All About Florida’s Catalytic Converter Laws

Florida’s state law requires all vehicles to have their OEM catalytic converter or an aftermarket EPA-approved catalytic converter.
Written by Talullah Blanco
Reviewed by Melanie Reiff
In Florida, it is illegal to drive a motor vehicle that has received a failed emissions test, doesn’t have a catalytic converter, or emits visible emissions from the exhaust pipe for a continuous period of five seconds. 
  • Tampering with a catalytic converter is illegal in Florida, as is selling or trading a vehicle with a dismantled or missing catalytic converter.
  • Florida lawmakers are currently considering SB 306, which would make aspects of catalytic converter theft a felony.
  • Simple ways to protect your catalytic converter include installing an anti-theft device, parking in a well-lit area, and engraving identification information into the converter.
MORE: Car insurance quotes in Florida

Florida’s catalytic converter laws

According to Florida law, it is illegal to:
  • Drive a vehicle without a catalytic converter (OEM or EPA-approved aftermarket)
  • Drive a vehicle that has failed an emissions test
  • Drive a vehicle that emits visible emissions from the exhaust pipe for a continuous period of five seconds
  • Tamper with a catalytic converter
  • Sell, lease, or trade a vehicle with a catalytic converter that has been dismantled, removed, or rendered ineffective
Additionally, the Catalytic Converter Anti-theft Act (Senate Bill 306), introduced by Florida lawmaker Jim Boyd (R-Bradenton) last year and currently under consideration by the Florida legislature, would prohibit any person from purchasing a detached catalytic converter unless they’re a registered secondary metals recycler. Plus, it would make knowingly buying, possessing, or selling a stolen catalytic converter a third-degree felony.
In other words: If passed, SB 306 would make being in possession of a detached catalytic converter without proof of ownership or recycler registration a felony.
In addition to Florida’s state laws, there are also federal laws regarding catalytic converters. In 1986, the EPA announced a series of rules regarding catalytic converter replacement which still hold true today. 
Under federal law, your catalytic converter must be
  • In the same location as the original
  • The same type as the original
  • The correct model for your vehicle
  • Properly installed in the exhaust system
  • Accompanied by the installer’s warranty information card
If your catalytic converter is stolen, your vehicle can still operate, but you cannot legally drive until it’s been replaced. You should tow your vehicle to the nearest repair shop if you discover that your catalytic converter has been stolen.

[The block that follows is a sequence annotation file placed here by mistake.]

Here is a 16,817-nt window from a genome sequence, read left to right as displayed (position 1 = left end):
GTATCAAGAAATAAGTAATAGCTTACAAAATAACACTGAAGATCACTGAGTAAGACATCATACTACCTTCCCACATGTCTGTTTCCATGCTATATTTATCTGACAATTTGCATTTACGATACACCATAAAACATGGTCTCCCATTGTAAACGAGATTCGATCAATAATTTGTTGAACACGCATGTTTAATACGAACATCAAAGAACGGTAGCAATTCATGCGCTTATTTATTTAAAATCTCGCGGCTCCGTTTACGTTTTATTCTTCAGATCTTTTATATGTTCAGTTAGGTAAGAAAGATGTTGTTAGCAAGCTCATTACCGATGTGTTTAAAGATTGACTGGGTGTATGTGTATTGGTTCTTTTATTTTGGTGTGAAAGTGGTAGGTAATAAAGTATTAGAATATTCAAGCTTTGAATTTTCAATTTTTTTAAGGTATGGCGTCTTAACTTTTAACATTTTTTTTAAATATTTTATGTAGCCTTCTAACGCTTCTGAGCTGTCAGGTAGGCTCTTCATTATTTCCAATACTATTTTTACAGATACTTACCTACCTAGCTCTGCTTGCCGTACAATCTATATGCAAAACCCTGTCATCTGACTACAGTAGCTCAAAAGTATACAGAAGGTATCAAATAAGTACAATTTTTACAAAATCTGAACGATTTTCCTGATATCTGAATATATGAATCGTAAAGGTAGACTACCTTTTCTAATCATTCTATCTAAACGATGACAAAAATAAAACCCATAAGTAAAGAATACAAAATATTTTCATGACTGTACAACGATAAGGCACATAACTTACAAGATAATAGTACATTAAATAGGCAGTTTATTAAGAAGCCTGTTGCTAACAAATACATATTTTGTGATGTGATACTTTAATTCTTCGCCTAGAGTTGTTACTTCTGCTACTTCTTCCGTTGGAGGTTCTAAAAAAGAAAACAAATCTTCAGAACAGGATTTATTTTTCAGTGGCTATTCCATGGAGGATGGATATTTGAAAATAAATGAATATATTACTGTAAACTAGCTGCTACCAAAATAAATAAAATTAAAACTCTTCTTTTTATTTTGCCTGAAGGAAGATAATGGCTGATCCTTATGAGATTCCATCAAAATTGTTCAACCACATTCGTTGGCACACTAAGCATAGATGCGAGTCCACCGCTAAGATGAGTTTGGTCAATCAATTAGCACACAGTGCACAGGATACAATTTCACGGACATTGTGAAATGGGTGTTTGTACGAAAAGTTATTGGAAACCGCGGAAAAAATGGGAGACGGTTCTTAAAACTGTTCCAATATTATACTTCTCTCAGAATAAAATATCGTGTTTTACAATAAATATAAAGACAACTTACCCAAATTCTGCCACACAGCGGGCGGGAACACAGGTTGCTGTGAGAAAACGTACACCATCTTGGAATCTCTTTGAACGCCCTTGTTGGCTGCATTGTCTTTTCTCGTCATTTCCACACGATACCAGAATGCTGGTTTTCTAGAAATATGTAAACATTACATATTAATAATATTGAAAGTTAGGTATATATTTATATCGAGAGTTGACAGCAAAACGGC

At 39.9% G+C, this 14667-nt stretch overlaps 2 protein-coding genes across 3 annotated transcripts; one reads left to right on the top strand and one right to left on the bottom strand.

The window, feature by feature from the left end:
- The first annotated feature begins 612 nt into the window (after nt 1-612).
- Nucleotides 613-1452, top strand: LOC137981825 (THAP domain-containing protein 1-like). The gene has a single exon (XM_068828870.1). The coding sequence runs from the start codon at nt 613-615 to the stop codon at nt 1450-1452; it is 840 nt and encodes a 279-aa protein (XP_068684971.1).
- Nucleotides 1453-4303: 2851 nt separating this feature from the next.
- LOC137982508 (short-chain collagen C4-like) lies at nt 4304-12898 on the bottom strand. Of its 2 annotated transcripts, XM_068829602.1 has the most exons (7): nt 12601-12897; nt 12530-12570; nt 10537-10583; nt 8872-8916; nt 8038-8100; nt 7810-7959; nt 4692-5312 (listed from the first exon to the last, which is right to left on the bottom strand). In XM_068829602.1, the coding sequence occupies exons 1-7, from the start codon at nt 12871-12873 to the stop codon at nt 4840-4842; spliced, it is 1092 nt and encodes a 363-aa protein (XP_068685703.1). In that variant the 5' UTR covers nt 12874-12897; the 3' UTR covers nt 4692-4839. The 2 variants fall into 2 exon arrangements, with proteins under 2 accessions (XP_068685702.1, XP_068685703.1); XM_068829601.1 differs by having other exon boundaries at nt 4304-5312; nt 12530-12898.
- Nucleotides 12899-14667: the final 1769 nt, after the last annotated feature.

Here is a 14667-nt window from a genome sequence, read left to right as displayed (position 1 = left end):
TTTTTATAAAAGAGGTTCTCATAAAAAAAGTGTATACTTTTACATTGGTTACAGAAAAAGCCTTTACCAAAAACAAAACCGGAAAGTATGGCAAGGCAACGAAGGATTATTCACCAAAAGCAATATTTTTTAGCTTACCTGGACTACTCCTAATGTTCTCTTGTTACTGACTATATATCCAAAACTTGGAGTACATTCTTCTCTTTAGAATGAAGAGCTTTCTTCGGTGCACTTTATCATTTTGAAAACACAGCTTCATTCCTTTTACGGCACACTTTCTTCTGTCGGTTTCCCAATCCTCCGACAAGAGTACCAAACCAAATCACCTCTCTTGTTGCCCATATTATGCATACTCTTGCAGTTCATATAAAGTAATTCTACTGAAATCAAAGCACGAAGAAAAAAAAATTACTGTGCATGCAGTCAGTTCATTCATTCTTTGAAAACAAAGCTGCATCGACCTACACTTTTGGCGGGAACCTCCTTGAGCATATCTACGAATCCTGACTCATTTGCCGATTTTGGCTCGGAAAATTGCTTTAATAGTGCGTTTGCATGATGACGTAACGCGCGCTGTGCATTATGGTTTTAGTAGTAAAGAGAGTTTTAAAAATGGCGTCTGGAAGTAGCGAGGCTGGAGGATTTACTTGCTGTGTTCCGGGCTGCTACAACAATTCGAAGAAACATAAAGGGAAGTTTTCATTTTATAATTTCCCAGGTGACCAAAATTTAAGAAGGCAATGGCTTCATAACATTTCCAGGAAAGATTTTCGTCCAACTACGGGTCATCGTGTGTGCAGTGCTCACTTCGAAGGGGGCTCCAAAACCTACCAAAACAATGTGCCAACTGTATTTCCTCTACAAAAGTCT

MORE: How to know if your catalytic converter was stolen
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Penalties for driving without a catalytic converter in Florida

You’ll have to pay a $250 fine if law enforcement catches you driving without a catalytic converter. And without a catalytic converter, you’ll fail emissions testing, which could lead to additional penalties!

What you need to know about catalytic converter theft

A stolen catalytic converter can fetch a pretty penny because it contains precious metals like platinum, rhodium, and palladium. Your average catalytic converter can be sold for up to $300 while hybrid converters (watch out Prius owners!) can go for almost $1,500!
Not only are they worth a lot of money, but catalytic converters are also easy to steal. Located under your vehicle, thieves can slide under your car and steal your catalytic converter even in broad daylight without trouble. 
MORE: Cars most targeted by catalytic converter thieves

How to keep your catalytic converter safe

Here are three steps you can take to keep your catalytic converter safe:
  • Get an anti-theft device: For just $300, you can have a metal cage installed around your catalytic converter and never have to worry about theft again!
  • Find a safe parking space: If you can’t park in a garage or driveway, park in a well-lit area to deter theft. 
  • Get your catalytic converter engraved: Etching your license plate or VIN number into your catalytic converter will make it more difficult to sell and discourage thieves. 
MORE: The best vehicle anti-theft devices to keep your car safe

Insurance coverage for catalytic converter theft

Catalytic converter theft is covered by comprehensive coverage but not collision coverage or
liability insurance
MORE: Collision vs. comprehensive car insurance
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Yes, catalytic converters are required by federal law. If you are caught driving without a catalytic converter, the Environmental Protection Agency (EPA) can issue you a fine.
Due to their value and ease of access for thieves, catalytic converters are being stolen across the nation! There were 14,443 catalytic converter thefts reported in 2020 alone.
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